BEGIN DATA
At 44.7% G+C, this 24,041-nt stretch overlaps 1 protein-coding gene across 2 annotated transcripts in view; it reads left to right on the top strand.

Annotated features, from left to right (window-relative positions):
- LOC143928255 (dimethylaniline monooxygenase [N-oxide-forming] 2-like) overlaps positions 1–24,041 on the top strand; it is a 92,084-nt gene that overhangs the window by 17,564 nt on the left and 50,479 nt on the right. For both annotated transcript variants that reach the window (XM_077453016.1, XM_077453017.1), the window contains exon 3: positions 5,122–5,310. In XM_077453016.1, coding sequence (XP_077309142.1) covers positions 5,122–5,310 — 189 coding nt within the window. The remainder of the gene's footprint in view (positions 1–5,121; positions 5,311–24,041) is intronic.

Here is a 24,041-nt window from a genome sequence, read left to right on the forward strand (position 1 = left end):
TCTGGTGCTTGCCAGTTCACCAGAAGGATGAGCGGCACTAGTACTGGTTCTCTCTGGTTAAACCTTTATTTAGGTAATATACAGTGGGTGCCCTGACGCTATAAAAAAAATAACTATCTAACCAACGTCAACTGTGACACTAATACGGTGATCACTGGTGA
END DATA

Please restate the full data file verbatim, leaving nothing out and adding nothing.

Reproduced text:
At 44.7% G+C, this 24,041-nt stretch overlaps 1 protein-coding gene across 2 annotated transcripts in view; it reads left to right on the top strand.

Annotated features, from left to right (window-relative positions):
- LOC143928255 (dimethylaniline monooxygenase [N-oxide-forming] 2-like) overlaps positions 1–24,041 on the top strand; it is a 92,084-nt gene that overhangs the window by 17,564 nt on the left and 50,479 nt on the right. For both annotated transcript variants that reach the window (XM_077453016.1, XM_077453017.1), the window contains exon 3: positions 5,122–5,310. In XM_077453016.1, coding sequence (XP_077309142.1) covers positions 5,122–5,310 — 189 coding nt within the window. The remainder of the gene's footprint in view (positions 1–5,121; positions 5,311–24,041) is intronic.

Here is a 24,041-nt window from a genome sequence, read left to right on the forward strand (position 1 = left end):
TCTGGTGCTTGCCAGTTCACCAGAAGGATGAGCGGCACTAGTACTGGTTCTCTCTGGTTAAACCTTTATTTAGGTAATATACAGTGGGTGCCCTGACGCTATAAAAAAAATAACTATCTAACCAACGTCAACTGTGACACTAATACGGTGATCACTGGTGA